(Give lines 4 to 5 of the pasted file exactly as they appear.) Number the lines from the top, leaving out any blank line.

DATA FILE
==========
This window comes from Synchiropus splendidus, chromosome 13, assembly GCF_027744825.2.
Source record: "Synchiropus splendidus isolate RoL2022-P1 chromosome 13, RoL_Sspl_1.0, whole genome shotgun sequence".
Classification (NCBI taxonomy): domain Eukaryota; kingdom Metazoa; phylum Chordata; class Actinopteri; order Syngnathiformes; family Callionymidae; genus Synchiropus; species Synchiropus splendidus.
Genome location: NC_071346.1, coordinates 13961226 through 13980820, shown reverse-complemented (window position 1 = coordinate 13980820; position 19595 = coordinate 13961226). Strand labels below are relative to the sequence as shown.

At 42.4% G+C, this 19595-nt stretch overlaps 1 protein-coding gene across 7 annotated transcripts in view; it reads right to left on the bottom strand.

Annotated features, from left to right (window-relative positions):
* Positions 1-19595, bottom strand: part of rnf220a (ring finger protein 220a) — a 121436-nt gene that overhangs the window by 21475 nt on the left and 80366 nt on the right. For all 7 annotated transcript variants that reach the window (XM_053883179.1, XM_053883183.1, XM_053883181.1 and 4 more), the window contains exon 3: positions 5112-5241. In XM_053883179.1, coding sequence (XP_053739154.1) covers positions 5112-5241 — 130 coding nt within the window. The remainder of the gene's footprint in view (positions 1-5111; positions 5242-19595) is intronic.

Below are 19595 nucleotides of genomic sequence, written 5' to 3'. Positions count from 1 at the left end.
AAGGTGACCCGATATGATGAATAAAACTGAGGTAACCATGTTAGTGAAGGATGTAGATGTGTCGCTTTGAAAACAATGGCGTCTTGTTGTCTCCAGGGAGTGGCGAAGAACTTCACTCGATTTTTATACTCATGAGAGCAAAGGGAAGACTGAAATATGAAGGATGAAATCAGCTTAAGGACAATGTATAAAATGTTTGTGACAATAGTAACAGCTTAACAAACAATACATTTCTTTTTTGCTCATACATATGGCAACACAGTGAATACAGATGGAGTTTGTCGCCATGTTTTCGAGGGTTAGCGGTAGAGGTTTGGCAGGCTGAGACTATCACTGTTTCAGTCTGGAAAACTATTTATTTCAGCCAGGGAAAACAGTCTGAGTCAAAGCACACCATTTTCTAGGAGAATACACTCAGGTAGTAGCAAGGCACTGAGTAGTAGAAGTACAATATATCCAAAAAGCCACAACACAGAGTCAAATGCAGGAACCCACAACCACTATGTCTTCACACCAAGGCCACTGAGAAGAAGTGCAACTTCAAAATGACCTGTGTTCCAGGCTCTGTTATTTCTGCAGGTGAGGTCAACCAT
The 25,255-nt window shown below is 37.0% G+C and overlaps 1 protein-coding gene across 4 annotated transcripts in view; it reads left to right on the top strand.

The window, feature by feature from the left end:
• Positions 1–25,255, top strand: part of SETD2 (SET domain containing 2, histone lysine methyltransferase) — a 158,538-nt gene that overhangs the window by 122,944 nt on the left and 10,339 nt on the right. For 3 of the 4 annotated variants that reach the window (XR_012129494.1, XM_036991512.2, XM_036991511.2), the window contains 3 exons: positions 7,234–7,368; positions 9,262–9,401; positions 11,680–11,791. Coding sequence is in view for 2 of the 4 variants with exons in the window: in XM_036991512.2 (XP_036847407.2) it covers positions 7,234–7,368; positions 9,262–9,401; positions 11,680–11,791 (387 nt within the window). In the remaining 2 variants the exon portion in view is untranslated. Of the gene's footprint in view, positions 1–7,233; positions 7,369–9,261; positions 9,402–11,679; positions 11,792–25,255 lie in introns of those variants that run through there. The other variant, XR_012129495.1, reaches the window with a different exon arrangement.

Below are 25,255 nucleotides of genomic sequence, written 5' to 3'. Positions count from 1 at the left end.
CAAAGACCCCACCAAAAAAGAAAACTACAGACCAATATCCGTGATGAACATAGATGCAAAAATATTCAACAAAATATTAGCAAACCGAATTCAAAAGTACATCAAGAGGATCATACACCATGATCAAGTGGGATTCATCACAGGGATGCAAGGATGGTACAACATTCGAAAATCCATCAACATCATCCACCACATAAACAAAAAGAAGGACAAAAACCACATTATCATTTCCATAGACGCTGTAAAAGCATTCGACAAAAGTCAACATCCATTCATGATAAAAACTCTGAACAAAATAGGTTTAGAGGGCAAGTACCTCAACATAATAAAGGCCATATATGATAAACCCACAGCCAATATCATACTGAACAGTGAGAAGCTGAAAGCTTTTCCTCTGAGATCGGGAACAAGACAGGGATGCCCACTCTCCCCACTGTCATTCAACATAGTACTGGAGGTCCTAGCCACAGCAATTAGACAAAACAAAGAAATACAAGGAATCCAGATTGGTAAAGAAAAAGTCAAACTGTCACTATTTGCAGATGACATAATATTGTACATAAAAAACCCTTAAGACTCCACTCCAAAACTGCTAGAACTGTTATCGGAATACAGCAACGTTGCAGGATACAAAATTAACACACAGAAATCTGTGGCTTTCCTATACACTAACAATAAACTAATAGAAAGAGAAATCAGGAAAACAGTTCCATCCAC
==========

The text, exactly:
Genome location: NC_071346.1, coordinates 13961226 through 13980820, shown reverse-complemented (window position 1 = coordinate 13980820; position 19595 = coordinate 13961226). Strand labels below are relative to the sequence as shown.

At 42.4% G+C, this 19595-nt stretch overlaps 1 protein-coding gene across 7 annotated transcripts in view; it reads right to left on the bottom strand.